Macedonia Jails Journalist Tomislav Kezarovski

October 21, 2013
Kezarovski was jailed for four-and-a-half years for revealing the identity of a protected witness in a murder trial, in a case which has raised fears about media freedom in Macedonia.

The criminal court in Skopje found Kezarovski guilty on Monday of revealing the identity of the murder witness in an article he wrote in 2008 for Reporter 92 magazine, after a trial that saw the government come under fire for allegedly trying to stifle press freedom.

Seven other people, including a judge, a public prosecutor, lawyers and former judges also sentenced to jail terms for their involvement in helping the defendants in the murder case known as ‘Orese’ to avoid justice.

A former judge in the central town of Veles was sentenced to five and a half years in jail, while a public prosecutor from the same town received four and a half years. A current judge from Veles got two and a half years in jail.

Despite Kezarovski’s promise that he won’t try to flee the country, the court prolonged his detention in Skopje prison until his jail sentence enters into force.

 OSCE media freedom representative deeply concerned
 OSCE Representative on Freedom of the Media Dunja Mijatovic today expressed deep concern about the sentencing of journalist Tomislav Kezarovski to four and a half years in prison by the Skopje Court.

“I am appalled by today’s sentence. This excessive conviction is a worrying development and sends a clear message of censorship to other journalists in the country,” Mijatovic said.

“Today’s verdict has serious consequences for free expression and media freedom. Criminal prosecution of reporters for their journalistic activities violates the fundamental human right to free expression and the country’s OSCE commitments to develop and protect free media,” Mijatovic said.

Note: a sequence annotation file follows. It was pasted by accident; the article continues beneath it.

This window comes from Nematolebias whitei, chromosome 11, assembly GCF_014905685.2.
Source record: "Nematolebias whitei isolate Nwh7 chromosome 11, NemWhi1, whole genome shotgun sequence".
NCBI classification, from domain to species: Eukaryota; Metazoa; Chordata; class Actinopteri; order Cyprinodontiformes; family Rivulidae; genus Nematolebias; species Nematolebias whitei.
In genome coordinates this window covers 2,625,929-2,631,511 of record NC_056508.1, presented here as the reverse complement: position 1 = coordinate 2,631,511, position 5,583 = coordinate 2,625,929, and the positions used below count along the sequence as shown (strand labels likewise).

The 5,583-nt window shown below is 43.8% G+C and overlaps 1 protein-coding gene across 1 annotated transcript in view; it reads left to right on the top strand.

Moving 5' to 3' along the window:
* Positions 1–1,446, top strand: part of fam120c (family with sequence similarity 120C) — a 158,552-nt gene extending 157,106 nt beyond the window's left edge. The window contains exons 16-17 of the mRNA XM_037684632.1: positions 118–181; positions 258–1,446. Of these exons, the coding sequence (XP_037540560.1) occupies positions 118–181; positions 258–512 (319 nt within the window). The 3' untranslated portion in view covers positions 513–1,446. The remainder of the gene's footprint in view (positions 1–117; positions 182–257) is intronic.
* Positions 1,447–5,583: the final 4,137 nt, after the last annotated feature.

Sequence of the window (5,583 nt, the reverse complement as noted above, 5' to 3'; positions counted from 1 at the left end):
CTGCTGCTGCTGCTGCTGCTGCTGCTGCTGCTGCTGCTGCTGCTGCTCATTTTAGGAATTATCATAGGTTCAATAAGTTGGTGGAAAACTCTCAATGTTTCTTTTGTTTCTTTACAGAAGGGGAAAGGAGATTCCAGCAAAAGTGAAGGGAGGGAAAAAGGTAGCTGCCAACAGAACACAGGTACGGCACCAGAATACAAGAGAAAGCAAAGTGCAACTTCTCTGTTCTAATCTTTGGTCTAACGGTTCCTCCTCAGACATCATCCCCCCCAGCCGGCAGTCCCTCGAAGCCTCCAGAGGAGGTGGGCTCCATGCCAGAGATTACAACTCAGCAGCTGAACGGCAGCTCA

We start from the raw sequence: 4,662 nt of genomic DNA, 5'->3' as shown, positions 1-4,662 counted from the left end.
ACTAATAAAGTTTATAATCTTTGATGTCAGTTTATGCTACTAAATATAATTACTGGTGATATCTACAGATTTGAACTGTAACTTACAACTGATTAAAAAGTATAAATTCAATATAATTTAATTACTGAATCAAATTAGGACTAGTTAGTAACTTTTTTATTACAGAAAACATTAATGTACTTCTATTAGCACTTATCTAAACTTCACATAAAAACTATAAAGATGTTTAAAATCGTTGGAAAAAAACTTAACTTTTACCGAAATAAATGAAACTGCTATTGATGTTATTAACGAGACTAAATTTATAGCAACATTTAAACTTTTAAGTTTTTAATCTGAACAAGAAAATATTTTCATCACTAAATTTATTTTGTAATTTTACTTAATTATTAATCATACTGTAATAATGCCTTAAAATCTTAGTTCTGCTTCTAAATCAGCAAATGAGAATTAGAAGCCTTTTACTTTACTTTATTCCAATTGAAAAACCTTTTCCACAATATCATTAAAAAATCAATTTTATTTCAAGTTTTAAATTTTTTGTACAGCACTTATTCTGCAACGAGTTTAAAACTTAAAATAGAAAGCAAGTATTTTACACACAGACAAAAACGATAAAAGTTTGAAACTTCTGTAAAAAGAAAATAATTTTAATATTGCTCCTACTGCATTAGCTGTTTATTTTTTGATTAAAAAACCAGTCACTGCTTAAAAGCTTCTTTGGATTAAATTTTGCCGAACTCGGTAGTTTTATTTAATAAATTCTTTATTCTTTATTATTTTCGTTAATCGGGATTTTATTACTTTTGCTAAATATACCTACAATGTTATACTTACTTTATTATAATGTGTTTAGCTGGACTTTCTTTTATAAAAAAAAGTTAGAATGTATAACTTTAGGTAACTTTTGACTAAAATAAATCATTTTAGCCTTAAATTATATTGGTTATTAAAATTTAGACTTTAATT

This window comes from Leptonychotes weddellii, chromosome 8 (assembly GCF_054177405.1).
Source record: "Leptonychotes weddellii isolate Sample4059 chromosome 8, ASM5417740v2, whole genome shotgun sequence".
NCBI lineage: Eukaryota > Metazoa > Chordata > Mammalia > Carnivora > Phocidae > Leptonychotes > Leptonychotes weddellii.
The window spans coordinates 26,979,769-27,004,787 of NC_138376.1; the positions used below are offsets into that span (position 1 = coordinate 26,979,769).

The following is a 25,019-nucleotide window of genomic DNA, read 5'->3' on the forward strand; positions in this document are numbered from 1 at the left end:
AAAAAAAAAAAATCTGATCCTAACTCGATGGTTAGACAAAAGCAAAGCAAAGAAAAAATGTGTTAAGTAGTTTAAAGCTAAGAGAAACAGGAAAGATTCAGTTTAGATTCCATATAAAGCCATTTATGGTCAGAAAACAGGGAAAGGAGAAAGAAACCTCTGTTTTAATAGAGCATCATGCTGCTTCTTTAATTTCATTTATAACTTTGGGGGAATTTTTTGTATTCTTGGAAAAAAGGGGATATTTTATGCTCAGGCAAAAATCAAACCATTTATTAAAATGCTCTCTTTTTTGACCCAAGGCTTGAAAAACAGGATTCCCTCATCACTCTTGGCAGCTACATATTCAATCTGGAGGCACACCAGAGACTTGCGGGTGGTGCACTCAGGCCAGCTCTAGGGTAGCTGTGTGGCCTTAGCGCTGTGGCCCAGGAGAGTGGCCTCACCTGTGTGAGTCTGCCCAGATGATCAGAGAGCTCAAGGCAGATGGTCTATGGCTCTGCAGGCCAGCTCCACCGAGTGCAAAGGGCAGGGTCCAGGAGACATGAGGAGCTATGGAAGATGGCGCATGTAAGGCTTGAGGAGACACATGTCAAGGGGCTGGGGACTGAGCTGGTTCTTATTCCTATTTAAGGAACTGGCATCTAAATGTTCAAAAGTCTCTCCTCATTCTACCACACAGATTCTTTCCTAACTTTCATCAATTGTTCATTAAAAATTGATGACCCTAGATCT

“I reiterate my call to the authorities for Kezarovski’s urgent release; and also remind them of my official request to visit him in the detention centre where he is held. I hope this request is treated as a matter of priority,” Mijatovic added.

The defence lawyers for all the defendants said their would appeal against the verdict to a higher court.

The case against Kezarovski attracted a lot of criticism for the centre-right government of Prime Minister Nikola Gruevski.

Local and international media organisations and watchdogs, including the OSCE, have accused the government of targeting the journalist for his writing and criticised the authorities for holding him for an inexplicably long time in detention – almost five months.

OSCE media freedom representative Dunja Mijatovic’s office recently told Balkan Insight that she “remains concerned regarding the case and she repeatedly asked the authorities to release Mr. Kezarovski”.

The government has also taken flak recently for dodging requests by the country’s Journalist’s Association for Kezarovski to be pardoned.

Prime Minister Gruevski has distanced himself from responsibility, insisting the courts were independent from political interference.

In 2008, police said they had found the people behind the 2005 murder of 57-year-old Lazar Milosevski in the village of Orese near Veles.

Two brothers, Ordan and Ljupco Gjorgievski, were charged as perpetrators while Gjorge Petrovski, who was extradited from the United States, was charged with ordering the murder.

But in a spectacular twist in February this year, a former protected witness, Zlatko Arsovski, admitted falsely testifying against the defendants, saying he did so after threats from the police.

The sensational admission resulted in the release of the defendants who had claimed all along that a police inspector had framed them out of revenge.

The prosecution in Kezarovski’s trial claimed that the publication of Kezarovski’s article allowed the murder trial defendants to find out who the protected witness was and influence him to change his testimony.

But Kezarovski pleaded not guilty.

“My texts have revealed a public secret about the work of the courts and the breach of court rules. They are [also] a criticism of the work of the police ministry,” Kezarovski told the court during the trial.

The conviction of the journalist comes against a background of the widespread closure of media outlets that were critical of the government over the past few years, which has prompted growing concern about press freedom in the country.